Nicephorus and Leo
After the Empress Irene was deposed in 802 AD, Nicephorus, the leader of the revolt against her, made himself emperor. He refused to pay tribute to the Islamic caliph, and therefore lost still more Roman territory to the Arabs. On the other hand, he fought successfully for Greece against the Slavs and Bulgars, and negotiated with Charlemagne to recognize his claim to the Imperial throne. But in 811 AD Nicephorus fell into an ambush laid by the Bulgar king Krum, and was killed. (Later Krum had Nicephorus' skull mounted in silver, and used it as a drinking-cup for the rest of his life).
Nicephorus' brother-in-law Michael I succeeded him,
but was very weak. He managed to complete the treaty with Charlemagne,
and so Charlemagne was officially recognized as a Roman Emperor. Then
in 813 a usurper, Leo the Armenian, a peasant like Leo
IV, took the throne.
Fortunately for the Empire, Krum died the next year,
and both the Bulgars and the Islamic
Empire were occupied with civil wars for some time afterward. Leo
V brought back iconoclasm,
for practical reasons rather than religious ones: he was more popular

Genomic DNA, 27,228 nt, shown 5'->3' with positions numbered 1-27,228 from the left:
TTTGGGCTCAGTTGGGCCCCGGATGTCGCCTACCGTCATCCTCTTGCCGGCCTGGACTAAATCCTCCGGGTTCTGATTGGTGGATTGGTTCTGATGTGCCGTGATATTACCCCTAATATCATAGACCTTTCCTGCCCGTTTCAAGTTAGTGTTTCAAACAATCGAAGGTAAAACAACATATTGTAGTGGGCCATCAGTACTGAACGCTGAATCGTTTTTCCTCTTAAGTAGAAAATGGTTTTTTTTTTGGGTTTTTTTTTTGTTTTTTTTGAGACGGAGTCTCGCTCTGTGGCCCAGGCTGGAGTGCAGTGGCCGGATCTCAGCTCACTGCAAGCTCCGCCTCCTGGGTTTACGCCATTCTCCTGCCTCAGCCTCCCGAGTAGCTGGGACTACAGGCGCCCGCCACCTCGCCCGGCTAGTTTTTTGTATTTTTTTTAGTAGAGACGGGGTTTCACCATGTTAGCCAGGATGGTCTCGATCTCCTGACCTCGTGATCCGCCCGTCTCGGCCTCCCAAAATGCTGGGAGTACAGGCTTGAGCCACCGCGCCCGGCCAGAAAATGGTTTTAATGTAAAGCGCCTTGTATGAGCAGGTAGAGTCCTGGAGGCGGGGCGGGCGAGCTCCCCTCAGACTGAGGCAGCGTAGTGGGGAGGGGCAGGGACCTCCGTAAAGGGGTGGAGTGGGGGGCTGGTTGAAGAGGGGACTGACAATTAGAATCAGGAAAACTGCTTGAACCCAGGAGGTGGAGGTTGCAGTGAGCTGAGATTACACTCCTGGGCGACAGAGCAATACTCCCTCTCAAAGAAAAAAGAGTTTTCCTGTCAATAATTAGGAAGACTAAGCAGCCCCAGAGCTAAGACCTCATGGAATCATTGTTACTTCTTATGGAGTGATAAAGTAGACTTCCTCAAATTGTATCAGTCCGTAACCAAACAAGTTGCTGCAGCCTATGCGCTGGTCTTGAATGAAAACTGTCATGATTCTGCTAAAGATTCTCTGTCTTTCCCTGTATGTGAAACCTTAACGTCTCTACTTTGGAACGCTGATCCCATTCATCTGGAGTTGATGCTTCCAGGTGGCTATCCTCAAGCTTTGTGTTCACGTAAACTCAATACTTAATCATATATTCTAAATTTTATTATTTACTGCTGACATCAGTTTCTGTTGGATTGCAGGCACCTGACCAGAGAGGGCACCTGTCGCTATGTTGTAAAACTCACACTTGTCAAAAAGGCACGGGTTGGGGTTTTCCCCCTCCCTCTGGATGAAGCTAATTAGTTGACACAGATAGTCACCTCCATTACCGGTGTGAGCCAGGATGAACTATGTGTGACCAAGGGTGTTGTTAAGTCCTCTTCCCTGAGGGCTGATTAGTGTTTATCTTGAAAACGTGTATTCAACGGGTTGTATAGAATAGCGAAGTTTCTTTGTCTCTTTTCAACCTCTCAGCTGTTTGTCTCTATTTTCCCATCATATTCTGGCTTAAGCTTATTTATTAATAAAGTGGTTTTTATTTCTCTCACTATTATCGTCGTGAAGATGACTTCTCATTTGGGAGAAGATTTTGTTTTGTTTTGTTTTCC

as an iconoclast. Even so, he was assassinated in 820 by one of his
oldest and closest friends, Michael II. It seems that Michael just wanted
to be Emperor himself.
Though his reign started in bloodshed, Michael actually
did a pretty good job as emperor. He made a treaty with Krum's son Omortag,
and got Omortag to help him crush a usurper, Thomas, who was backed
by the Abbasid Caliph.
(Thomas's troops surrendered after Michael's siege forced them to eat their own rotting dead horses, and Michael punished Thomas by cutting off his hands and feet and then impaling him on a stake and leaving him there to die).
Michael then faced Arab invasions of Crete and Sicily; these were not started by the Abbasid Caliph, but by Arabs from the Western Mediterranean. Crete was invaded by refugee soldiers from Islamic Spain. Sicily was invaded by an army from Tunisia. Both groups immediately set up their islands as centers for pirates and the slave trade, and were very successful. At some point near the end of Michael's reign, he seems to have found some new source of money, maybe gold mines in Armenia, because suddenly there was enough money for new building projects and spectacular gifts to the Caliph.
When Michael II died in bed in 829 AD, he was the first emperor in fifty years to be succeeded peacefully. Michael's son Theophilus took over. He was a great admirer of Islam and the Islamic Empire (and therefore a moderate iconoclast), but he ended up spending most of his reign fighting the Abbasid Caliph anyway. After some serious losses to the Caliph Mutasim in 839, Theophilus sent messengers to the Western Emperor, Louis the Pious, suggesting an alliance against the Caliph, and proposing that Theophilus' daughter should marry Louis' grandson. The talks went on for four years, but they never could decide to actually do anything. Mutasim attacked Constantinople again in 842, but a storm wrecked his ships. Theophilus died soon after, of dysentery, when he was only 38 years old.